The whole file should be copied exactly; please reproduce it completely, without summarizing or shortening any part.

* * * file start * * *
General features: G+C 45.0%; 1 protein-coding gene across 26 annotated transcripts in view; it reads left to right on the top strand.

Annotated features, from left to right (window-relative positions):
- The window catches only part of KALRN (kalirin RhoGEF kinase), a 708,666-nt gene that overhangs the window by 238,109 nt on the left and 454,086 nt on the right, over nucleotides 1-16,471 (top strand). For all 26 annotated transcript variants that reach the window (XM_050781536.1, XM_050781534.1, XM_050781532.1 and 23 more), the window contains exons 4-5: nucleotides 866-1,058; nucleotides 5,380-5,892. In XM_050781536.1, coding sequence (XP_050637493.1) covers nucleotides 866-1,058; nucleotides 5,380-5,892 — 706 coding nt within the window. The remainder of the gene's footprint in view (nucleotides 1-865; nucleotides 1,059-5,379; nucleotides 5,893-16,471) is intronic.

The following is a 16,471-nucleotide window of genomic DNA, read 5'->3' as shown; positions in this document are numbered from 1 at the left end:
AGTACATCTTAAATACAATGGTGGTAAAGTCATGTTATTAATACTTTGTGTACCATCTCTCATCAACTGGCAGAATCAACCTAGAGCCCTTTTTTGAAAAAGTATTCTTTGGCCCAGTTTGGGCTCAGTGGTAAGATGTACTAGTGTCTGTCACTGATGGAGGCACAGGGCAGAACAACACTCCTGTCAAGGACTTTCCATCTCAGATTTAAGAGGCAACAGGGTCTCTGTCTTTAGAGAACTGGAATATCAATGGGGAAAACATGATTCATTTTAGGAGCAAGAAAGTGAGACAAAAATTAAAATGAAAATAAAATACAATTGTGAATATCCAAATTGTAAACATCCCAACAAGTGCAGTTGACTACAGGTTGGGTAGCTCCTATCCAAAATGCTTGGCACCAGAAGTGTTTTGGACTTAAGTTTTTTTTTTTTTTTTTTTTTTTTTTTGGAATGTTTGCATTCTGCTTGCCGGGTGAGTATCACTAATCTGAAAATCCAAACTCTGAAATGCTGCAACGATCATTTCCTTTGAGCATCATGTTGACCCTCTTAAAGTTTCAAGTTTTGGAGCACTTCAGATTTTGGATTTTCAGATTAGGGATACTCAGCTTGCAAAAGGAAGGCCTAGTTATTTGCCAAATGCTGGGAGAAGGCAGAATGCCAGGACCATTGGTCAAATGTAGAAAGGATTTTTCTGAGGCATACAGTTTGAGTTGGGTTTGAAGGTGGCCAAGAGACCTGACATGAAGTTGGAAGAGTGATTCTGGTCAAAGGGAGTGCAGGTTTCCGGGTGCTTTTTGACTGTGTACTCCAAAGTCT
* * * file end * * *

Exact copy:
General features: G+C 45.0%; 1 protein-coding gene across 26 annotated transcripts in view; it reads left to right on the top strand.

Annotated features, from left to right (window-relative positions):
- The window catches only part of KALRN (kalirin RhoGEF kinase), a 708,666-nt gene that overhangs the window by 238,109 nt on the left and 454,086 nt on the right, over nucleotides 1-16,471 (top strand). For all 26 annotated transcript variants that reach the window (XM_050781536.1, XM_050781534.1, XM_050781532.1 and 23 more), the window contains exons 4-5: nucleotides 866-1,058; nucleotides 5,380-5,892. In XM_050781536.1, coding sequence (XP_050637493.1) covers nucleotides 866-1,058; nucleotides 5,380-5,892 — 706 coding nt within the window. The remainder of the gene's footprint in view (nucleotides 1-865; nucleotides 1,059-5,379; nucleotides 5,893-16,471) is intronic.

The following is a 16,471-nucleotide window of genomic DNA, read 5'->3' as shown; positions in this document are numbered from 1 at the left end:
AGTACATCTTAAATACAATGGTGGTAAAGTCATGTTATTAATACTTTGTGTACCATCTCTCATCAACTGGCAGAATCAACCTAGAGCCCTTTTTTGAAAAAGTATTCTTTGGCCCAGTTTGGGCTCAGTGGTAAGATGTACTAGTGTCTGTCACTGATGGAGGCACAGGGCAGAACAACACTCCTGTCAAGGACTTTCCATCTCAGATTTAAGAGGCAACAGGGTCTCTGTCTTTAGAGAACTGGAATATCAATGGGGAAAACATGATTCATTTTAGGAGCAAGAAAGTGAGACAAAAATTAAAATGAAAATAAAATACAATTGTGAATATCCAAATTGTAAACATCCCAACAAGTGCAGTTGACTACAGGTTGGGTAGCTCCTATCCAAAATGCTTGGCACCAGAAGTGTTTTGGACTTAAGTTTTTTTTTTTTTTTTTTTTTTTTTTTGGAATGTTTGCATTCTGCTTGCCGGGTGAGTATCACTAATCTGAAAATCCAAACTCTGAAATGCTGCAACGATCATTTCCTTTGAGCATCATGTTGACCCTCTTAAAGTTTCAAGTTTTGGAGCACTTCAGATTTTGGATTTTCAGATTAGGGATACTCAGCTTGCAAAAGGAAGGCCTAGTTATTTGCCAAATGCTGGGAGAAGGCAGAATGCCAGGACCATTGGTCAAATGTAGAAAGGATTTTTCTGAGGCATACAGTTTGAGTTGGGTTTGAAGGTGGCCAAGAGACCTGACATGAAGTTGGAAGAGTGATTCTGGTCAAAGGGAGTGCAGGTTTCCGGGTGCTTTTTGACTGTGTACTCCAAAGTCT